Monday, July 6, 2009

Appraisal and Property Requirements - FHA Loans

1: Home Inspections: Borrowers are encouraged to obtain a detailed home inspection of the property. Borrowers should research home inspector's qualifications and designations to ascertain that they feel comfortable with the individual they hire. I recommend asking your Realtor for a referral of a qualified Home Inspector.

2: Repairs and Alterations: Deficiencies, required repairs, alterations and/or required inspections must be reported within the appropriate section of the applicable appraisal reporting form. (See Mortgagee Letter 2005-48 and 2005-34)

Required Repairs: Required repairs are limited to those repairs necessary to preserve the continued marketability of the property and to protect the health and safety of the occupants, A.K.A. the three S's:

Safety: protect the health and safety of the occupants
Security: protect the security of the property (security for the FHA insured mortgage.)
Soundness: correct physical deficiencies or conditions affecting structural integrity

Properties in Poor Condition: If the subject property is in such poor condition that it may be cost prohibitive or impractical to bring it up to FHA's minimum property requirements, the appraiser should recommend rejecting the property and contact the Lender before continuing with the assignment. If continuing:

Complete the appraisal on an "AS IS" basis, clearly marking the report as recommended for rejection for Section 203(b) and provide reasons for the rejection;
Provide a list of all major deficiencies and state that the list should not be considered all-inclusive. Additional items may be required before acceptable for FHA Insurance; and
Provide photographs of deficiencies to support recommended action.

3. Code Enforcement for Existing Properties: As stated in HUD Handbook 4150.2 HUD has neither the authority nor responsibility for enforcing code. This rests with the local municipalities.

4. Clearing Conditions on Existing Homes

All repair items required by the appraiser or underwriter must be inspected and the clearance documented.

A professionally licensed, bonded, registered engineer, licensed home inspector or appropriately registered/licensed trades person, as applicable, must provide documentation that all deficiencies have been acceptably corrected upon completion of repairs. "As applicable" has been determined to mean any individual who the lender deems to be qualified, which might be the appraiser.

Professionals as defined above may use their company's forms and letterhead to make the certifications. Appraisers and Compliance Inspectors are to use the Compliance Inspection Report, form HUD-92051. The individual signing Section II must be the person who actually performed the inspection. Section III or IV, as appropriate, is to be signed by the Direct Endorsement Underwriter.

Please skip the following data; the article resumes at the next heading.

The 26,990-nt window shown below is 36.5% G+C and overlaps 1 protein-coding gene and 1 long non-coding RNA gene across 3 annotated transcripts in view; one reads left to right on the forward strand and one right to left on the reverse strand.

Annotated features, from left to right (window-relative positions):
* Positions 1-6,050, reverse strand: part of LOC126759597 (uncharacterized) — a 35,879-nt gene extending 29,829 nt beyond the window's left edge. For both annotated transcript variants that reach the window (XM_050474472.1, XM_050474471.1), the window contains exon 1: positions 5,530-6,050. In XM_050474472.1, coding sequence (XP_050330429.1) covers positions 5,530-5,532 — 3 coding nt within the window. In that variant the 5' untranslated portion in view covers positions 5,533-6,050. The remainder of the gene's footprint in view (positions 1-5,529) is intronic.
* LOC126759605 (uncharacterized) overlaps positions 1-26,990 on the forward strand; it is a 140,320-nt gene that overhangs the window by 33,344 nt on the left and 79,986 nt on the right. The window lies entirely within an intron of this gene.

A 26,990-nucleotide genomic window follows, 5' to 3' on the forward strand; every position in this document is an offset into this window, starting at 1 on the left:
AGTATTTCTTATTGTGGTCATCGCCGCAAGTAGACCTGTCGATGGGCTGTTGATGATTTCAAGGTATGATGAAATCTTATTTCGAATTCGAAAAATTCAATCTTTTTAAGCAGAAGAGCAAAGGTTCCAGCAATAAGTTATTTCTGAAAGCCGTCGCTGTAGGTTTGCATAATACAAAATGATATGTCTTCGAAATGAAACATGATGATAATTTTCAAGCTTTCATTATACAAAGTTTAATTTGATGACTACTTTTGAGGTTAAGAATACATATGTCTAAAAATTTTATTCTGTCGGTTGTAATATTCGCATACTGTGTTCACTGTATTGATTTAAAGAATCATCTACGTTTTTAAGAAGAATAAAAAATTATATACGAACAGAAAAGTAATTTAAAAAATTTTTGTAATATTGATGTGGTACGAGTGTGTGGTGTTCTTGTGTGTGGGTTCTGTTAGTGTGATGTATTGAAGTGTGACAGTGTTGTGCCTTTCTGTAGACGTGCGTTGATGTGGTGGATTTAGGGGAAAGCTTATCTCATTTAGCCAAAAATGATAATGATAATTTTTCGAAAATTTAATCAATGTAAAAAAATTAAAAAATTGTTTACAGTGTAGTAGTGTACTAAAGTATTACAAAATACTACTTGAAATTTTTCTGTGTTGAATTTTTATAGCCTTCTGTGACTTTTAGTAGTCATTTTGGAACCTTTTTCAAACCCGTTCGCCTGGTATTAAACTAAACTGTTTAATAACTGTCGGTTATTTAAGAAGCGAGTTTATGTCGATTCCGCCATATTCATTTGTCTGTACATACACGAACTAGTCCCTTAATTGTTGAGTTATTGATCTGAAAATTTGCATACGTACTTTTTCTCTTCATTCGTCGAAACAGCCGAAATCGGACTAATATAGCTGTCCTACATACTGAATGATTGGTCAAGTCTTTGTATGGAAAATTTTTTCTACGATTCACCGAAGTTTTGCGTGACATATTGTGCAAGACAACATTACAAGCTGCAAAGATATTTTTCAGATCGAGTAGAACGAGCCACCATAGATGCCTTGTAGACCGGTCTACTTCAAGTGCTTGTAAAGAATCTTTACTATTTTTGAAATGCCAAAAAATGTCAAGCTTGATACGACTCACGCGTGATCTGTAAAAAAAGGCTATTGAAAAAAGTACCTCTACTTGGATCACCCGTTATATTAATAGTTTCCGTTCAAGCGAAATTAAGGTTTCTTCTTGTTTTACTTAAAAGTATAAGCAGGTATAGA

Mortgagee Certification: When a Mortgagee Certification is used to clear minor conditions the HUD-92051 is not required.

Mechanical Certifications: Please see: Heating & Electrical section of this manual.

5. Refinances: Standard refinances require a complete appraisal with deficiencies and repair conditions reported. Although HUD does not require completion of the repairs on a streamline refinance, except lead-based paint repairs, the lender may require completion of repairs. A streamline refinance may be insured with or without an appraisal. Please see:Handbook 4155.1, Rev. 4 Chapter 1

6. Appliances: The Valuation Protocol (page D-26 of Appendix D, Handbook 4150.2) requires the appraiser to note the appliances that are present in the home at the time of inspection and whether the appliance is considered personal property or part of the real estate. The protocol further directs the appraiser to treat non-functioning appliances/equipment as deferred maintenance in the valuation process.

The manner in which an appliance is attached to the dwelling would determine whether or not an appliance should be considered part of the real estate. In some real estate markets, it may be typical and customary for certain appliances to convey with the real estate. In these situations, those appliances should be considered real estate and treated as such in the valuation of the property.

In some cases, such as that of REO properties, all or some of the appliances may be missing and there may be damage to the floor, wall or ceiling finish as a result of the removal. Depending upon the magnitude of the damage, the appraiser is expected to treat the damage to the home as deferred maintenance and reflect such in the conclusion of value. Missing appliances must be addressed by the appraiser in the valuation process, particularly when the comparable sales included a full complement of working appliances.

In cases where appliances are missing and minor repairs may also be needed, lenders are encouraged to have the borrower take advantage of the Streamlined 203(k) loan product, which has no minimum repair cost threshold and is designed to cover such improvements/replacements.

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